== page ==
I dabbled in too much today! But I think it’s okay. Just for today.
First up, I want to write about SICP*, and what I reviewed today. Hopefully that will help cement these complex thoughts a little more firmly into my malleable medium of brain. I started working through SICP again with another (SLOWER) group. This is more to my liking, as I merely want this to be an enlightening side-project.
SICP Exercise 1.5
(define (p) (p)) (define (test x y) (if (= x 0) 0 y))
Evaluate (test 0 (p))
This exercise tries to demonstrate the difference between Applicative-Order Evaluation and Normal-Order Evaluation. Let me try to explain: in Applicative-Order Evaluation (which is similar to how the Scheme interpreter actually evaluates code), you evaluate the parameters of the function or expression FIRST, then plug your results into the outer function(s). In Normal-Order Evaluation, you leave your parameters as junk-words and expand out the outer functions as much as possible. In fact, you expand everything down to simple operations as much as possible, THEN you go through and evaluate it all back up and simplify. So, in the case of the code above, approaching it Applicatively, we would FIRST evaluate 0 and (p) (since these are our parameters to the test function). When we try to evaluate (p), we are returned the function (p), which then returns the function (p), which then returns the function (p), etc. The program runs forever, just trying to get some real stuff to put into the parameters of test. Yikes! When we approach this Normally (ha! except not really — please note my use of capital “N”), we first expand out our function: (if (= 0 0) 0 [STOP!]. With if, since it’s a special form and not a normal procedure, we don’t plug everything in everywhere up front; we instead plug in our first test case and evaluate it, then either evaluate the success expression or evaluate the else expression. In this case, we get to (= 0 0) (does 0 equal 0? why, yes, it does!) and we return 0. Done. Easy. No infinite loop.
SICP Exercise 1.6
In this exercise, Alyssa P. Hacker and her friend Eva Lu Ator (author’s names, not mine) decide that if is just a sub-set of cond (conditional), where there is only one test case, so they decide to write their own if function based on cond:
(define (new-if predicate then-clause else-clause) (cond (predicate then-clause) (else else-clause)))
This works fine if you’re just evaluating a few simple numbers, but if you use it for a process involving iteration, it may cause an endless loop. Here’s why: (SICP example slightly simplified)
Let’s write a function called improve guess where we say “if (guess is good enough) (return guess) else (improve guess),” and improve guess calls itself. If we use the normal special form if as defined by Scheme (or any language, really), the interpreter knows to only look at the else clause IF the first clause is false. Fine. Great. What’s the big deal? If we instead use our homemade function new-if, we have to plug in: (new-if: (good enough?) (guess) (improve guess)) into our function. As I talked about above, if we were to evaluate this Applicatively, similar to the way the Scheme interpreter does, we would FIRST evaluate our parameters before doing the outer function stuff, which means we would FIRST evaluate the parameter “improve guess” which means we would call our function all over, plug in the same parameters, evaluate them (which would mean evaluating “improve guess”, which would mean calling our function yet again, plugging in the parameters, evaluating them (which would mean …)). And if you run this code in the Dr Racket interpreter (in which I declare the language to be Scheme), it only quits when it’s run out of its allotted memory. Ha! SO. THAT is why some functions are built-in to languages with SPECIAL instructions, such as IF, AND, OR. Take that, Alyssa P. Hacker and Eva Lu Ator! I guess that’s whatcha get for tryin’ tah be clever.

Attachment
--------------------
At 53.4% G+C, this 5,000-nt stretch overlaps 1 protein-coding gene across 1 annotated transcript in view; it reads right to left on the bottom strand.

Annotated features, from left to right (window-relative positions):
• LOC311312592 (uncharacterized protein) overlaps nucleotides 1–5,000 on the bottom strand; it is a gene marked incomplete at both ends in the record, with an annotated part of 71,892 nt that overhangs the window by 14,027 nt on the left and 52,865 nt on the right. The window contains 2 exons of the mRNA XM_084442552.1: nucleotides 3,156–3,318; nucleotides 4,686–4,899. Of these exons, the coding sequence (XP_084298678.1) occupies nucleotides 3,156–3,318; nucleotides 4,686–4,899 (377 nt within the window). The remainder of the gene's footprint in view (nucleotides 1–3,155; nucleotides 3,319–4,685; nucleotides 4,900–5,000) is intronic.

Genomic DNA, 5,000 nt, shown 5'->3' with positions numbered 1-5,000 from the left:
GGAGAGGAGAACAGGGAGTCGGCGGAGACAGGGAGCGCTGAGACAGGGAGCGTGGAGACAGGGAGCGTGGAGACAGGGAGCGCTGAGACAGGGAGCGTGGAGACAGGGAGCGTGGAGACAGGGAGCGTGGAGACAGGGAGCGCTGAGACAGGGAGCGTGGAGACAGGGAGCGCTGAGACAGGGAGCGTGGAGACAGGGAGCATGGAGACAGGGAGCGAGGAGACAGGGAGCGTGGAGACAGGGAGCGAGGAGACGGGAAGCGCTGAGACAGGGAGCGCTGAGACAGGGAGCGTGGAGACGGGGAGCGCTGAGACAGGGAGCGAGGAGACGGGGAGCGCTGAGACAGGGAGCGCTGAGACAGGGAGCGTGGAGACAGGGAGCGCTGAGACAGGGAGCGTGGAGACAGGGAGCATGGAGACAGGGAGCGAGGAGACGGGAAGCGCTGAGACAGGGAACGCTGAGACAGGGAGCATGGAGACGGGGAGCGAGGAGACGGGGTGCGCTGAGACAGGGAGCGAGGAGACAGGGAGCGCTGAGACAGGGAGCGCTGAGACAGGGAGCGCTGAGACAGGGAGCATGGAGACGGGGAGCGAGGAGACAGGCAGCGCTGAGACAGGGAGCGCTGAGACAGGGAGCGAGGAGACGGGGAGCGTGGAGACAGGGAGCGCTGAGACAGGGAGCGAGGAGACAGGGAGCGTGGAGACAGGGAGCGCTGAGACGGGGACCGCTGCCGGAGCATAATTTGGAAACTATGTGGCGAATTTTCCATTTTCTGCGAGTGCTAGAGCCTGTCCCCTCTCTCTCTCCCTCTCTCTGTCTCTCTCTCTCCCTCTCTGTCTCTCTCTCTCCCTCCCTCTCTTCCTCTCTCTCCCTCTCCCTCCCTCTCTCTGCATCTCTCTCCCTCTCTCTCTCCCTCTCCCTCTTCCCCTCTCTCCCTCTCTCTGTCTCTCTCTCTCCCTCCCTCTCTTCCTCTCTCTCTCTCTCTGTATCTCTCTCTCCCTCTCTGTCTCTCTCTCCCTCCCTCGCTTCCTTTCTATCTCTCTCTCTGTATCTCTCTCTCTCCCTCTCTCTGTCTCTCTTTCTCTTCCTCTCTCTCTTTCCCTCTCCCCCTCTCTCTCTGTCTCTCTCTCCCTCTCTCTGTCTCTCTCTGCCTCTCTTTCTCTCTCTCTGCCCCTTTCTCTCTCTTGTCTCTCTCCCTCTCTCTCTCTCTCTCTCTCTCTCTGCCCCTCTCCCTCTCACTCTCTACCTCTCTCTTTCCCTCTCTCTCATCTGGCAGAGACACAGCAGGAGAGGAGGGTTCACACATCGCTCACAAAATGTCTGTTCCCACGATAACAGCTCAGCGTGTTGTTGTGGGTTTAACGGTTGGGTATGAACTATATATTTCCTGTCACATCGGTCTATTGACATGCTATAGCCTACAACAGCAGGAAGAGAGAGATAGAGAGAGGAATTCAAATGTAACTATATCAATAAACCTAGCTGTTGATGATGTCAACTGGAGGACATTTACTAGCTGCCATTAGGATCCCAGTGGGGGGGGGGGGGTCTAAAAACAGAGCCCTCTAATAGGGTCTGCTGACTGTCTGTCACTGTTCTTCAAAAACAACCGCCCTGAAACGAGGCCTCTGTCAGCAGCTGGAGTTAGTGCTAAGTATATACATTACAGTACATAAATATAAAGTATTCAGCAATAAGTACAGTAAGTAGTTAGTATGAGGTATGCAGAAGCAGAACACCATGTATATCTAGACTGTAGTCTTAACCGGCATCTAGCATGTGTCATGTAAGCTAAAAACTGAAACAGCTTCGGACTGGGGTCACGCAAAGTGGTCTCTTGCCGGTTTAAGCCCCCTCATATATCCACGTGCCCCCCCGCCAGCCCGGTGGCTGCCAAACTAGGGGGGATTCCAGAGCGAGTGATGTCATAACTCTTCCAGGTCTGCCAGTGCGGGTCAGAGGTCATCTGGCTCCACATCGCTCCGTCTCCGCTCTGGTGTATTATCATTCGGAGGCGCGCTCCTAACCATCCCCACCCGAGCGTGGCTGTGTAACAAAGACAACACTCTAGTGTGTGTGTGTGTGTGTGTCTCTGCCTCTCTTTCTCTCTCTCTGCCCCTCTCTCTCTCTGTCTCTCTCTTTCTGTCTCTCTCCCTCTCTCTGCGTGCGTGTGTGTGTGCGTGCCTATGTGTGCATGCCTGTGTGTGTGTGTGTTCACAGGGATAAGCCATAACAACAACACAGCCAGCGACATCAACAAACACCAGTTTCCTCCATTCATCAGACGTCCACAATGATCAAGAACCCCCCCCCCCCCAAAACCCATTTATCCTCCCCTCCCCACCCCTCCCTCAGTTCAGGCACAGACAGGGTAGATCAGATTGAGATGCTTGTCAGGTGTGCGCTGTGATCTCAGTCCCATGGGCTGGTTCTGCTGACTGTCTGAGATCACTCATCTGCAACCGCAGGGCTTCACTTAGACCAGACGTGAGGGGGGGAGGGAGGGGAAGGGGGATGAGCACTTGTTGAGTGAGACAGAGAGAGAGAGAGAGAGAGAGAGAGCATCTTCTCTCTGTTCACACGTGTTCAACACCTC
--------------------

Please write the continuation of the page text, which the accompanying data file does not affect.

Not Frank. The other one. Less dancy, unfortunately. This one is a light-weight Ruby web server (I think). Anyway, I used it for my tiny gmail filter maker about a month ago, so when a classmate was struggling with it I offered to lend an eye. While we didn’t make leaps and bounds of progress, it challenged us both to think about harder about GETs and POSTs and how to see what of our parameters were getting properly delivered. Ultimately, I think she’ll need to switch to session variables, which I would love to learn how to do with Ruby and Sinatra, but I also had to get back to work on:
Nefario Teaches Typing
*SICP = Structure and Interpretation of Computer Programs, a fundamental work about what it means to write programs, used at MIT, “changed my life,” blah, blah, blah. It’s actually pretty cool, though quite dense.